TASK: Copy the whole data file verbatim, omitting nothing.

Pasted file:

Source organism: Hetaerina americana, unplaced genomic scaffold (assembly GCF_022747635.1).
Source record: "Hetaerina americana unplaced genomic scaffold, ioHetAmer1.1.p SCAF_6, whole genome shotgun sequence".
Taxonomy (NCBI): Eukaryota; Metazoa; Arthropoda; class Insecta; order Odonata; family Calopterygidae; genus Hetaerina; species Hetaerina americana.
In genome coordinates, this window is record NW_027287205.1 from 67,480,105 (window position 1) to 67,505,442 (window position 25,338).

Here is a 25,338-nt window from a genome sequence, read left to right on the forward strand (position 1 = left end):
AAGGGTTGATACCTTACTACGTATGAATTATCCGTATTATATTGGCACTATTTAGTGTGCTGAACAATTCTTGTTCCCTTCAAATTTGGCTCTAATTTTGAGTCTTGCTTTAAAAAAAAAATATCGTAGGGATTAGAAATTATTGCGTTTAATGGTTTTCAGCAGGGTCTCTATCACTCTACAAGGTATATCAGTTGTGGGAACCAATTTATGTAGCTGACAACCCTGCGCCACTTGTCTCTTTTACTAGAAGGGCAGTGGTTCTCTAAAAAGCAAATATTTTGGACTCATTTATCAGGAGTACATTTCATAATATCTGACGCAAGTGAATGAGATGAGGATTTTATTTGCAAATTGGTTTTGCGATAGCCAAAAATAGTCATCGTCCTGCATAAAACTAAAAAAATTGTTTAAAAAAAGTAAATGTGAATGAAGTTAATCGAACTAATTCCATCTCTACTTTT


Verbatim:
Source organism: Hetaerina americana, unplaced genomic scaffold (assembly GCF_022747635.1).
Source record: "Hetaerina americana unplaced genomic scaffold, ioHetAmer1.1.p SCAF_6, whole genome shotgun sequence".
Taxonomy (NCBI): Eukaryota; Metazoa; Arthropoda; class Insecta; order Odonata; family Calopterygidae; genus Hetaerina; species Hetaerina americana.
In genome coordinates, this window is record NW_027287205.1 from 67,480,105 (window position 1) to 67,505,442 (window position 25,338).

Here is a 25,338-nt window from a genome sequence, read left to right on the forward strand (position 1 = left end):
AAGGGTTGATACCTTACTACGTATGAATTATCCGTATTATATTGGCACTATTTAGTGTGCTGAACAATTCTTGTTCCCTTCAAATTTGGCTCTAATTTTGAGTCTTGCTTTAAAAAAAAAATATCGTAGGGATTAGAAATTATTGCGTTTAATGGTTTTCAGCAGGGTCTCTATCACTCTACAAGGTATATCAGTTGTGGGAACCAATTTATGTAGCTGACAACCCTGCGCCACTTGTCTCTTTTACTAGAAGGGCAGTGGTTCTCTAAAAAGCAAATATTTTGGACTCATTTATCAGGAGTACATTTCATAATATCTGACGCAAGTGAATGAGATGAGGATTTTATTTGCAAATTGGTTTTGCGATAGCCAAAAATAGTCATCGTCCTGCATAAAACTAAAAAAATTGTTTAAAAAAAGTAAATGTGAATGAAGTTAATCGAACTAATTCCATCTCTACTTTT